The “amazing” 5G cell phone technology offers data speeds as much as 100 times faster than current 4G service, said Rep. Marion O'Neill (R-Maple Lake), who sponsors HF739 that she says would help usher in a new era for business and communication with “regulatory certainty.”
It would establish a framework for telecommunications companies to place small wireless antennas on new or existing poles in the public right of way. It would also restrict local governments in areas such as permits, moratoriums and fees.
The House Job Growth and Energy Affordability Policy and Finance Committee approved the bill, as amended, Wednesday and sent it to the House Floor. The companion, SF561, sponsored by Rep. David Osmek (R-Mound), awaits action by the Senate Local Government Committee.
A delete-all amendment offered by O’Neill won the committee’s support. She said it represents the closest agreement among wireless companies, such as AT&T and Verizon, and organizations representing local governments and small utility companies.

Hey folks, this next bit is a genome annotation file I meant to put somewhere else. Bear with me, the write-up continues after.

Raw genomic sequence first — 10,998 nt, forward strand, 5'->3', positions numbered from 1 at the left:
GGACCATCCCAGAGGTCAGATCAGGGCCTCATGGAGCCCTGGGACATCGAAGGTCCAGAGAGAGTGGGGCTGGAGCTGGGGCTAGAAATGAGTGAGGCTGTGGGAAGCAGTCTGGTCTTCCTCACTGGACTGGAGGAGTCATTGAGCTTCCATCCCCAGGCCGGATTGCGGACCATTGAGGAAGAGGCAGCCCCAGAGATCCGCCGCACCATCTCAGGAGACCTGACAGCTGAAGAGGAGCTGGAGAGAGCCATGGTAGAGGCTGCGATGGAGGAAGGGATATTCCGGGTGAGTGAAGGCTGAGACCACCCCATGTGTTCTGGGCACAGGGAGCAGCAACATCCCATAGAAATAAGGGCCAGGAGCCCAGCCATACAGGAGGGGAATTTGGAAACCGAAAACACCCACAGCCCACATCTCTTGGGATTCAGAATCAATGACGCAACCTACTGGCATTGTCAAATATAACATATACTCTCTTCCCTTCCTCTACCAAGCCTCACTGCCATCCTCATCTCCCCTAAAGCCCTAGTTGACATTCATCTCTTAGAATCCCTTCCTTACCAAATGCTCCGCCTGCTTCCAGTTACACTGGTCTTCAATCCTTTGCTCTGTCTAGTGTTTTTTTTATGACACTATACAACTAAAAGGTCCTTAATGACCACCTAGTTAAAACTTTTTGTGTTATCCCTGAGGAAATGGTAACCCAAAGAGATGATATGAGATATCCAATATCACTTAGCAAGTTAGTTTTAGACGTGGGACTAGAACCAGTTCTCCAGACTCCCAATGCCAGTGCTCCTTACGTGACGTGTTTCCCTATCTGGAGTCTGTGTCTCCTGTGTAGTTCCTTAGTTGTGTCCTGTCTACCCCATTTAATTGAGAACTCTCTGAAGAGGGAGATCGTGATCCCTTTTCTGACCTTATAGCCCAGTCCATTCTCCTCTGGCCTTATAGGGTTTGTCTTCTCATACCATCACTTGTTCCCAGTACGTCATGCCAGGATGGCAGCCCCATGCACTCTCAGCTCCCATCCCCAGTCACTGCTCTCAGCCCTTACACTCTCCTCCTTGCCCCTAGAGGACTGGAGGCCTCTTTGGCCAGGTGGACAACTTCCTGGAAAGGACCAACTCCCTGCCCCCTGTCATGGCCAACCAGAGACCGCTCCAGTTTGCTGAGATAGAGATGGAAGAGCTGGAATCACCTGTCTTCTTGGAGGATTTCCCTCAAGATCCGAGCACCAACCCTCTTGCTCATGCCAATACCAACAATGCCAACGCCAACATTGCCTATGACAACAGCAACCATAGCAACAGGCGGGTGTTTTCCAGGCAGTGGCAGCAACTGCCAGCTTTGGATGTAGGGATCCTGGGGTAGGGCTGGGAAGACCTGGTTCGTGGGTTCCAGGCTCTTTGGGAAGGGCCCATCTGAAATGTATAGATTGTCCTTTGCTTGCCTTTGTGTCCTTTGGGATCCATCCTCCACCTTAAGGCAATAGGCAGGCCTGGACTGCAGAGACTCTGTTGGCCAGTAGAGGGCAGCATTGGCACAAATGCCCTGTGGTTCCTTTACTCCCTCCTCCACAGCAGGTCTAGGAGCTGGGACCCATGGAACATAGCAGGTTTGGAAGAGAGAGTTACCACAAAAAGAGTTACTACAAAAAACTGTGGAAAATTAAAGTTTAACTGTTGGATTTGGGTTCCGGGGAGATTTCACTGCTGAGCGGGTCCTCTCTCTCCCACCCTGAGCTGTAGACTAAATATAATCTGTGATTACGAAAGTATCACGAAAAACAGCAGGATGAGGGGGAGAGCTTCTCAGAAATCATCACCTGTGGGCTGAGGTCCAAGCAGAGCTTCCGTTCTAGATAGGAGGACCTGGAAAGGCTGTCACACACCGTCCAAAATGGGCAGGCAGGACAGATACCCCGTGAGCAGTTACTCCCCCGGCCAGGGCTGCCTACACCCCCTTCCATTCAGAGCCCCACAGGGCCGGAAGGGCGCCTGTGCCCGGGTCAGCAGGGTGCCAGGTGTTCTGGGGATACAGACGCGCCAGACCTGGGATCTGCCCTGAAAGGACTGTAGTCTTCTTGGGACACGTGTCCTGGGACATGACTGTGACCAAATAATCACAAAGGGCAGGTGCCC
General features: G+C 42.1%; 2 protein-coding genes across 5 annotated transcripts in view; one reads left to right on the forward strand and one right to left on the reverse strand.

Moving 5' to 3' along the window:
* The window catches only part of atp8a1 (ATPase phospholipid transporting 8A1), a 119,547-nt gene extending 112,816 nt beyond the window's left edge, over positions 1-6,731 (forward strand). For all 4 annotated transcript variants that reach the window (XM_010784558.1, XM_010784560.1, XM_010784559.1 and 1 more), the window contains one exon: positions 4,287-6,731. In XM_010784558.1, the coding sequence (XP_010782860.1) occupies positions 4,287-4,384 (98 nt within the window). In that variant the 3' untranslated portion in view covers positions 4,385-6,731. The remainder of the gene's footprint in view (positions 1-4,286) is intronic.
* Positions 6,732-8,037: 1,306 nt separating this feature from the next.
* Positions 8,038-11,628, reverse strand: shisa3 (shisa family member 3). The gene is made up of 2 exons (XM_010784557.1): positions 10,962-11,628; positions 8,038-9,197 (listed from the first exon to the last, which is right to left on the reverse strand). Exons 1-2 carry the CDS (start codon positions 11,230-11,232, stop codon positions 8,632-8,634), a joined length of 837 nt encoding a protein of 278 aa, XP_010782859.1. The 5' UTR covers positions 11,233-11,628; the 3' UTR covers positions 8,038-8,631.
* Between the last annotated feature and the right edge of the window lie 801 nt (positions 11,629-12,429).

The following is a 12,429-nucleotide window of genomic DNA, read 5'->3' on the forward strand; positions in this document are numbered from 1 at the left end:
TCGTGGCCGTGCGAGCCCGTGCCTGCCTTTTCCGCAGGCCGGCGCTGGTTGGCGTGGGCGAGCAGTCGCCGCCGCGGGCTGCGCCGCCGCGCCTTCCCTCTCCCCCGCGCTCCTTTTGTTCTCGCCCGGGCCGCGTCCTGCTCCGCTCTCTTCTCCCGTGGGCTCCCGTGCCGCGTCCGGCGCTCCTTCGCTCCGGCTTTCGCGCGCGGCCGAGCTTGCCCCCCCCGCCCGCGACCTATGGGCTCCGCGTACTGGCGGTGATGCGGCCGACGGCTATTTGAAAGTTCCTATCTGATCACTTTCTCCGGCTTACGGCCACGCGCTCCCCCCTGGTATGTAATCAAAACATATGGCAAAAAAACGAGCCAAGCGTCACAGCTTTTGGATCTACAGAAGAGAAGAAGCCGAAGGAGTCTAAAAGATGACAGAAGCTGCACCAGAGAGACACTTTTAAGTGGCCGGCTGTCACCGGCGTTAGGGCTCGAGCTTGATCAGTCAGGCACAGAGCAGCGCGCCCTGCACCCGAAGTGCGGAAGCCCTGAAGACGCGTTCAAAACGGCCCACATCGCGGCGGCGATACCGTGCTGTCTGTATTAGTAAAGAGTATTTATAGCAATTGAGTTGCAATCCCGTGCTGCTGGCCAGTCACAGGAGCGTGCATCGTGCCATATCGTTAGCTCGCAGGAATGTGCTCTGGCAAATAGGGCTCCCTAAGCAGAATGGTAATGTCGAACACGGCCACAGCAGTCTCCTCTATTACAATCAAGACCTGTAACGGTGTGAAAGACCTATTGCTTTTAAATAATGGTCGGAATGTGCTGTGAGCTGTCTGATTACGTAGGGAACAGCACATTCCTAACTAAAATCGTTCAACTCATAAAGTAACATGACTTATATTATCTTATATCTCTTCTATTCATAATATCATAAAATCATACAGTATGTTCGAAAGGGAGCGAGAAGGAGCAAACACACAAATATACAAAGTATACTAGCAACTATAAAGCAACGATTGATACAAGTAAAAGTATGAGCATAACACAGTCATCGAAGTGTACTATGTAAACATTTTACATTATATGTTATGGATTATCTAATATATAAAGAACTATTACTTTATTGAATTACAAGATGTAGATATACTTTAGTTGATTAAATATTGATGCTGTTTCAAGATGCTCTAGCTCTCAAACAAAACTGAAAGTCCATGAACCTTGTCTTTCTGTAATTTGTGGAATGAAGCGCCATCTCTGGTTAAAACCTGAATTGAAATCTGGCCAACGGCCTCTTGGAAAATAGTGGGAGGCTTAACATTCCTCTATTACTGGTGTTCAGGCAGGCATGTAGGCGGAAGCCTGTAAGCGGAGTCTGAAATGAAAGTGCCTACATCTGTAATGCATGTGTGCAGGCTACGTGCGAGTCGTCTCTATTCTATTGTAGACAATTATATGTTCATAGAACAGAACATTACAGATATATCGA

Amanda Duerr, government relations representative at the Minnesota Municipal Utilities Association, said her organization is neutral on the bill; Laura Ziegler, senior intergovernmental relations liaison at the League of Minnesota Cities, said her group is opposed.
Ziegler said local officials consider right-of-way regulation a core responsibility, and many of the league’s member cities don’t want new restrictions in state law.
'A very successful session?' Or, 'a debacle?' The reviews are mixed in the immediate aftermath of the 2018 session.
Introduced in March 2017 by Rep. Mary Kunesh-Podein (DFL-New Brighton) and Sen. Carolyn Laine (DFL-Columbia Heights), HF2470/SF2259, aims to stop the cycle of opioid misuse and addiction through education.
The conference committee tasked with hammering out the differences that divide the House and Senate on a laundry list of major issues met for the first time Tuesday afternoon.
Republican legislative majority offers mixed reactions to proposed tax system overhauls and DMV fixes.
The latest numbers are a $517 million swing from the November forecast
The state’s latest economic forecast projects a budget deficit of $188 million for the current two-year biennium, and a $586 million deficit for the 2020-21 biennium
The budget process explained — and why it matters